Few, if any, answers could be found in that deciding set. Even when Scoles came down funny and her knee was visibly injured, the Americans were still up 8-6 and offering nothing even remotely hinting at a weakness. It required an error here, an extended rally there, perhaps a bit more of that juju from the crowd, which was fantastic all week. It required, at 14-13, one more block from Wilkerson, her 21st of the tournament, jumping into Flint’s angle to seal the second gold medal of the season for the Canadians.
“I have to give a huge round of applause to our American opponents,” Humana-Paredes said. “They played out of their minds.”
But they didn’t, it must be noted, play in front of a sea of maple leaf-waving fans, worth, as Humana-Paredes said, two or three points per set. It was a crowd that men’s bronze medalist Adrian Carambula, alongside Alex Ranghieri, labeled, on a hilariously hot mic, “f***** awesome.”
Indeed, the crowd, the event, the weekend, was superb for Canada’s first major event since Toronto hosted the 2016 World Tour Finals.
“It was an honor to play in front of all of you guys,” Humana-Paredes said. “This gold medal is just as much yours as it is ours.”
The crowd, too, adopted Norway’s Anders Mol and Christian Sorum as one of their own. They should have, anyway, given the level of play the Norwegians brought to Montreal. Mol and Sorum didn’t drop a single set en route to the finals, where they met Americans Andy Benesh and Miles Partain in a rematch of the Gstaad Elite16 gold medal match, a tournament in which Partain and Benesh did the unthinkable, stumping Mol and Sorum twice.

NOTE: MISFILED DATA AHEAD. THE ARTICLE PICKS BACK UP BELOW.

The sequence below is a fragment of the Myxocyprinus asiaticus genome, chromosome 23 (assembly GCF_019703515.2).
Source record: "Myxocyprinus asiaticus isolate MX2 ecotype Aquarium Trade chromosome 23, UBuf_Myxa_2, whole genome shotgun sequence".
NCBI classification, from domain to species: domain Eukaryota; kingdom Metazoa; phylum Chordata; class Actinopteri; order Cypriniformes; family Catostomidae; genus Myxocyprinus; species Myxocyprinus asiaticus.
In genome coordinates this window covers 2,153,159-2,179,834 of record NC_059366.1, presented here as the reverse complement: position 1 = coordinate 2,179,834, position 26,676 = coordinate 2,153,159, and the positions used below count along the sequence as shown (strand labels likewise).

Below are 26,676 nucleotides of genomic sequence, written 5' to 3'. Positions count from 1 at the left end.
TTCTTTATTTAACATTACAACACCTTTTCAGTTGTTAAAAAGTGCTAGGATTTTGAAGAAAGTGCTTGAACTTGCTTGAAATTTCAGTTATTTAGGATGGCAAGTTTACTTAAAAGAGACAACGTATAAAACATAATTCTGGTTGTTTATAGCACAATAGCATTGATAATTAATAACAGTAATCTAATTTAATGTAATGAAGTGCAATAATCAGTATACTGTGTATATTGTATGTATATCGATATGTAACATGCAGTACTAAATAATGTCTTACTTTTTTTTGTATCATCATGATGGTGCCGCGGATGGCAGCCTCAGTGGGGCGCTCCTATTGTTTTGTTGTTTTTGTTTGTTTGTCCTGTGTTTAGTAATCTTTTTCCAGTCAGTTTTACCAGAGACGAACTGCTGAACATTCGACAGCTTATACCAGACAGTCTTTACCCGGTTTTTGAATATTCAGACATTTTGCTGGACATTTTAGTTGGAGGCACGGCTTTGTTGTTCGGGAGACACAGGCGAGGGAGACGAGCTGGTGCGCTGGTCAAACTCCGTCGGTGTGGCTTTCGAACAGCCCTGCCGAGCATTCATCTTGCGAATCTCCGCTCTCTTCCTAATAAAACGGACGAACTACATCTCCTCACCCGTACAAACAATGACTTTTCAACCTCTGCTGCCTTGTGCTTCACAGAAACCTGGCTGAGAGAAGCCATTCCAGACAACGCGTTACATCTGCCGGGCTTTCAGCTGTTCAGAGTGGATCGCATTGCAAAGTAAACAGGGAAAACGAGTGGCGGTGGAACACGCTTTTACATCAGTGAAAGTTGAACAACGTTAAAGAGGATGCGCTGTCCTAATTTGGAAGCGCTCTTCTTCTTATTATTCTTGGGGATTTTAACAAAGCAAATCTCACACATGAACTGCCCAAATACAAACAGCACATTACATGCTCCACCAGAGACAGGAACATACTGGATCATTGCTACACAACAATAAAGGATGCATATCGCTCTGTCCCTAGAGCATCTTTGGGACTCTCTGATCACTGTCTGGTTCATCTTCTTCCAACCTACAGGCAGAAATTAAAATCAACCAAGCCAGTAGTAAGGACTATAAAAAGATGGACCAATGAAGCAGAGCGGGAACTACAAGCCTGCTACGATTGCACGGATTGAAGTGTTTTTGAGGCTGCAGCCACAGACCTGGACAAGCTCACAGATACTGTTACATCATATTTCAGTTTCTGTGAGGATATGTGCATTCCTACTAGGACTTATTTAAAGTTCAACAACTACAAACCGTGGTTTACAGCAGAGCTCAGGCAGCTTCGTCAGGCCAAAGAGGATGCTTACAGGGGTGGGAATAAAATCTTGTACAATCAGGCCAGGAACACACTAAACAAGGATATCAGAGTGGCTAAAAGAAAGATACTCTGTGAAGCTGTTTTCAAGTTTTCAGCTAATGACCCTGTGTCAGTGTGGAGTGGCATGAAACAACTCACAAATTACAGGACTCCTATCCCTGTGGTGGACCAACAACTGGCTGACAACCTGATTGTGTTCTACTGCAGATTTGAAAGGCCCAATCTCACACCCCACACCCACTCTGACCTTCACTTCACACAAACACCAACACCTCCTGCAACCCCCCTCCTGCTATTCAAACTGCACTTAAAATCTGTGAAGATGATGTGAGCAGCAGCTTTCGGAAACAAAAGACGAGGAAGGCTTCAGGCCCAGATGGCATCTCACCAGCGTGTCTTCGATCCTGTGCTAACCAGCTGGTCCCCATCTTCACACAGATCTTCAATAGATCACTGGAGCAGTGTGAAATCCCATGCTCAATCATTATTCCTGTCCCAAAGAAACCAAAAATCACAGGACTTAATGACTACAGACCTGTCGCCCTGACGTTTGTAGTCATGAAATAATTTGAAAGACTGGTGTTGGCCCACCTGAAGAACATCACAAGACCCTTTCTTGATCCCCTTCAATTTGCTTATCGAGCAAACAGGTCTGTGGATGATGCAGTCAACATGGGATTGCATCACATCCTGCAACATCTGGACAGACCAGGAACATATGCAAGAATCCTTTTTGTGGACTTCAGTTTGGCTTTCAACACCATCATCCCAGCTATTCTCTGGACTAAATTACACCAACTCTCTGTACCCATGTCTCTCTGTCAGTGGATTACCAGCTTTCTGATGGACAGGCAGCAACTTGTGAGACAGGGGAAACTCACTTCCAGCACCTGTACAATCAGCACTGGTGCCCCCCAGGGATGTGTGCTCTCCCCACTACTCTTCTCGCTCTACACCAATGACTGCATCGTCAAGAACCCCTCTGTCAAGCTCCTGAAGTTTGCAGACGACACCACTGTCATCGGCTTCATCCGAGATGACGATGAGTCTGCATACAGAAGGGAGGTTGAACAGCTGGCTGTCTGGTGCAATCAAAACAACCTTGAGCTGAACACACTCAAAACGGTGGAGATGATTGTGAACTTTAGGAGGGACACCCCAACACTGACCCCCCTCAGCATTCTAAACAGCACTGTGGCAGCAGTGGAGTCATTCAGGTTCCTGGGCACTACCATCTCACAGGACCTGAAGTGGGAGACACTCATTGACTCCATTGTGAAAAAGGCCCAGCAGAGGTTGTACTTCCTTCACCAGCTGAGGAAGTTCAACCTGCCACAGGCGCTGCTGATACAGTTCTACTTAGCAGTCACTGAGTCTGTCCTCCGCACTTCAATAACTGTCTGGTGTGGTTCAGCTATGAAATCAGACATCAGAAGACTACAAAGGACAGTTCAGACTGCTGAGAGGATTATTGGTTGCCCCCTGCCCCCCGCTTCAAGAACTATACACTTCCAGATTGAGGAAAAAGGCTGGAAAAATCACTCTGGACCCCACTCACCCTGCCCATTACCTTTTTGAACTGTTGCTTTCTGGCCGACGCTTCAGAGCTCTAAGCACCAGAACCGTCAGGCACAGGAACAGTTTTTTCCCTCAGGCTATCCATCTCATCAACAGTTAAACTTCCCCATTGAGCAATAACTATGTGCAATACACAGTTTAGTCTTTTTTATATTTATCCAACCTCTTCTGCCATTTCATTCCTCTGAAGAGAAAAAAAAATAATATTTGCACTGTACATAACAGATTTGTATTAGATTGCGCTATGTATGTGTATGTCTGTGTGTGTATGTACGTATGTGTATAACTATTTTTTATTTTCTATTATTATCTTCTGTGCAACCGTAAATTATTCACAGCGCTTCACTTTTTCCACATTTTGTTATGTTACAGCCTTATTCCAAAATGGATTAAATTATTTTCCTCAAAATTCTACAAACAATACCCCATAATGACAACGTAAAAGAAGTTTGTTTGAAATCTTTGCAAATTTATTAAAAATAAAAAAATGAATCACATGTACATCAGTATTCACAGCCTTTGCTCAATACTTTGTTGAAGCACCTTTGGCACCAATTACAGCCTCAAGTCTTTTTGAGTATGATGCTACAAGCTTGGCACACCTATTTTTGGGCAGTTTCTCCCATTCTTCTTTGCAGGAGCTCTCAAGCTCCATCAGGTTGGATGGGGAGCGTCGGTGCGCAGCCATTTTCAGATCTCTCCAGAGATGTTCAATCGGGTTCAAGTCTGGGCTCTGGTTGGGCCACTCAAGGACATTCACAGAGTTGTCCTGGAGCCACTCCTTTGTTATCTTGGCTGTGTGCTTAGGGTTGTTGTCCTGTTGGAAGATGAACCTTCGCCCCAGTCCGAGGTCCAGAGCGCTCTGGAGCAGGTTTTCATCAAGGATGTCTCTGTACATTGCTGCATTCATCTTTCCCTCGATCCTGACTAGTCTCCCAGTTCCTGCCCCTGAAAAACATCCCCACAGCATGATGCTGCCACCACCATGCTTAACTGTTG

They nearly did it again in Montreal. Up 15-13 in the first set, Partain and Benesh could only watch as their lead melted amidst the 96 percent humidity in Montreal, flipped into a 17-21 loss thanks to four blocks from Mol. That’s a type of run that can bleed into the ensuing set, which often happens when Norway does such things to teams, a familiar sight on the Beach Pro Tour.
Yet Partain and Benesh are no normal team. They are the first American men’s team to win three straight major medals since Phil Dalhausser and Nick Lucena did so in the fall of 2015. Their run to a second consecutive final was no accident. They rebounded nicely, winning the second set convincingly, 21-15. Partain’s sideout steadied, Benesh’s block recovered, and Sorum found himself in his deepest hitting rut of the tournament.
This is, however, Norway, a team with nine straight finals and counting. This is Anders Mol, considered by many active players to be the greatest blocker — if not all-around player — of all time. He delivered again, adding one more block to extend his total to nine for the match and 38 for the tournament, tied at the top with Benesh. They ended their skid against the young Americans with a 15-10 third-set win, the third gold medal of the season for the Beach Volley Vikings.
“The Americans are a really, really strong team and we’re looking forward to playing them a lot in the future,” Mol said. “We have to give it up to them. They played a great match today, a great fight, and they’ve had a great run these last couple weeks. It’s going to be tough in the future.”
The near future is busy for all. Mol, Sorum and the rest of the Europeans will head to Vienna, Austria for the European Championships. The Americans, meanwhile, will fly down the coast, to Atlanta, Georgia, for the first AVP Gold Series event of 2023.